So your potential clients and customers are looking to buy from someone who is not only an authority on the subject, but also who they can trust with their journey.
Use Language That Creates an Emotional Connection
The specific language (i.e. words and phrases) that you use creates a connection with your reader to give them the “it’s like you’re in my mind” sensation. It shows that you understand their struggle and builds trust.
I know a lot of copywriters say to survey your audience to capture the specific language they use to talk about their struggle. I don’t disagree that this is an effective and useful tool if it feels like the right fit for you and your audience.
But truthfully, it’s a strategy that I’ve never been drawn to.
The key to creating true emotional connection is in the phrase itself – emotion.
As someone with a high EQ, what I’ve found to be the most helpful for me is to emotionally put myself in my clients’ shoes.
People say that you’re usually not your ideal client because you typically don’t need your own services (since that’s your zone of genius). For example, I don’t necessarily need copywriting services since I’m a copywriter. So it might be difficult to know the language that people use when talking about copy struggles.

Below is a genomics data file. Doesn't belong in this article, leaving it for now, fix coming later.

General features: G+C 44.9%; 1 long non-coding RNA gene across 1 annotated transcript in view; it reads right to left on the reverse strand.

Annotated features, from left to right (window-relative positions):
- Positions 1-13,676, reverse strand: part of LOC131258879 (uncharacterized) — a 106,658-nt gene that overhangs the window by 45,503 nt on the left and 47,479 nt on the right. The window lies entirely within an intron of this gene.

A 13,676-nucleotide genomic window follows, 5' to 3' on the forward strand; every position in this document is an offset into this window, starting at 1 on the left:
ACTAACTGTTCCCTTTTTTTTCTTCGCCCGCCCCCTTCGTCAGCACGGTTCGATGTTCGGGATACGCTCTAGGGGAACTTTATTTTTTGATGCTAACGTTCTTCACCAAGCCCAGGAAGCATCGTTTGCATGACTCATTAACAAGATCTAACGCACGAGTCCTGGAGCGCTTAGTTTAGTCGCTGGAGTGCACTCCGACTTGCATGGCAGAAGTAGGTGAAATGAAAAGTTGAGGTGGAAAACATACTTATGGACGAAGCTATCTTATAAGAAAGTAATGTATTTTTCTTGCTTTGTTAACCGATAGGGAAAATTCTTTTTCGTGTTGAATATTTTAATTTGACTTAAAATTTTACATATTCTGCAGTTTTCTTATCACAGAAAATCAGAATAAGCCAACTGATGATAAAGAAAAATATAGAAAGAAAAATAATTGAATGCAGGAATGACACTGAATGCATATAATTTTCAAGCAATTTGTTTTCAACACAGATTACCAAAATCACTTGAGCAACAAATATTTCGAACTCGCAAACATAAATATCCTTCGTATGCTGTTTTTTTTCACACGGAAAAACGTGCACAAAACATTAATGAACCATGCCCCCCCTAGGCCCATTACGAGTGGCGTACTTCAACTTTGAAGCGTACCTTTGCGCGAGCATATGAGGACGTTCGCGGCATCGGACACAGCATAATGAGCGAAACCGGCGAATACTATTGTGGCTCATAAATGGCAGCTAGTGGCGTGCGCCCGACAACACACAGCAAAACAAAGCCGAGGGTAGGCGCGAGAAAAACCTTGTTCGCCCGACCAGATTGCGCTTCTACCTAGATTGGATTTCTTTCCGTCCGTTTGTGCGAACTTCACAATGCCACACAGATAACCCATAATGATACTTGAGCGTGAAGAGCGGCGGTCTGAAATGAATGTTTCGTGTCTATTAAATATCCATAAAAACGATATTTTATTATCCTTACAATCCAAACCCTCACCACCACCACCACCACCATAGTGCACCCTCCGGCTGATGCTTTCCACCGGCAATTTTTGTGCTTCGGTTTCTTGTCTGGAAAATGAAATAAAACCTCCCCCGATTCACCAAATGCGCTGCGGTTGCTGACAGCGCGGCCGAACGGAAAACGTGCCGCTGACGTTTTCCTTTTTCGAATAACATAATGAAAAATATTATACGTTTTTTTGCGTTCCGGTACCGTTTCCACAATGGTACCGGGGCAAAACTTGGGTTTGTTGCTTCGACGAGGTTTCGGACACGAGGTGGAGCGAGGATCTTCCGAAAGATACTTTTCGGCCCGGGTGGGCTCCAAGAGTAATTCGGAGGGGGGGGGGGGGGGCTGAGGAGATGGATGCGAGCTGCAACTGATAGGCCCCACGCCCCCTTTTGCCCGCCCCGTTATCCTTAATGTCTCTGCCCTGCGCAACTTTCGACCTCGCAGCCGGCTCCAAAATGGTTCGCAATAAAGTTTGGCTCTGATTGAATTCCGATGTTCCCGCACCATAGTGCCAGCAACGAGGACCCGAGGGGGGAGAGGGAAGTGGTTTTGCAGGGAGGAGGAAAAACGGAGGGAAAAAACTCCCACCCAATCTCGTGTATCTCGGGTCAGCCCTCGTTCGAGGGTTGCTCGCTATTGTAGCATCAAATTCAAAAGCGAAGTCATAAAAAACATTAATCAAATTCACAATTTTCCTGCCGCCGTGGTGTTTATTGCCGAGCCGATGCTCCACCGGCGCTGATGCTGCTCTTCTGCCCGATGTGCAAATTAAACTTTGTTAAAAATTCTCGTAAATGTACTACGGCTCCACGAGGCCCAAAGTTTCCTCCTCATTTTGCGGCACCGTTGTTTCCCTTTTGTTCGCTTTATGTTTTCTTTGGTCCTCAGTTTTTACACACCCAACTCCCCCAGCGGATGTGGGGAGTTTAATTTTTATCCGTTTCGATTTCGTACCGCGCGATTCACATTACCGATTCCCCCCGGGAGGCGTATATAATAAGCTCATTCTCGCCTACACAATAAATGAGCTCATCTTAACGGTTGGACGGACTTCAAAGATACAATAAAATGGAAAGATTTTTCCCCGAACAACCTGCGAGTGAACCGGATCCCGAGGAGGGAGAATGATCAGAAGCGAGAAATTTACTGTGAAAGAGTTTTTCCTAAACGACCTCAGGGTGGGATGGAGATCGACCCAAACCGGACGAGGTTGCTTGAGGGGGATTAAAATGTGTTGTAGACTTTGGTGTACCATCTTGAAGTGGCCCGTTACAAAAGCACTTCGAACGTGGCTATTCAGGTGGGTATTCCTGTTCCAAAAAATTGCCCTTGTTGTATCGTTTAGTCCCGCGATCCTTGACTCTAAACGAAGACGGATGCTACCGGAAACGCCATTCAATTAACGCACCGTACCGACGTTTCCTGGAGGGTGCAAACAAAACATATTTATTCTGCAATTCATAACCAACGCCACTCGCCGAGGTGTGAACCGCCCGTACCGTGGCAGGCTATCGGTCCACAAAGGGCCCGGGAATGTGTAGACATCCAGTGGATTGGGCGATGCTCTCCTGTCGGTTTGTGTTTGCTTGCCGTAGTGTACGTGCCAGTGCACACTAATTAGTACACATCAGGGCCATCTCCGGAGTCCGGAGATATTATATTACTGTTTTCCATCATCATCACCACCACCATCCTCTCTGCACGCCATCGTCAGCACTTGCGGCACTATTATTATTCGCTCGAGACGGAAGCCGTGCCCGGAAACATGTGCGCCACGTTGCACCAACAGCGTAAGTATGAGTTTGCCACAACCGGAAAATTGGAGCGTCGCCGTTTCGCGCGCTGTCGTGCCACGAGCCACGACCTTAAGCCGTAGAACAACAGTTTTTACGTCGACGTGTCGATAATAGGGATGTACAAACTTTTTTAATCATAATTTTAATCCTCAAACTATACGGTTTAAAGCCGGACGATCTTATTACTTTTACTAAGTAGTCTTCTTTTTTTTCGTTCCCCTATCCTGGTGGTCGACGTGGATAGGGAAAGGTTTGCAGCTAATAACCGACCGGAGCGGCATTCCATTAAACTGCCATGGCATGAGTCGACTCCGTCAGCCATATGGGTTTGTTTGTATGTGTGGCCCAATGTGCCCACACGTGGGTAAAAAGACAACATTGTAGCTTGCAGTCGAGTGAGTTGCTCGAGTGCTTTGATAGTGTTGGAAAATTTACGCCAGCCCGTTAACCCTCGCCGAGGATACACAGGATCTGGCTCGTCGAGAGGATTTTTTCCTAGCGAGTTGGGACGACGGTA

But even if I don’t currently struggle with copywriting itself, I’ve 100% experienced the same emotions that my copy clients feel before working with me.
Frustrated, confused, lost, overwhelmed, disempowered, stressed, etc.
That emotional experience combined with feedback from a friend or two who came to me for copy help (before I officially opened doors as a copywriter) and remembering when I sucked at copywriting helped me emotionally identify with my clients.
You don’t need 100 survey responses to copy and paste your audience struggles in order to write emotionally compelling copy. You just need to remember what it’s like to struggle and some outside reflection on what’s so tough for other people about the skill that comes naturally to you.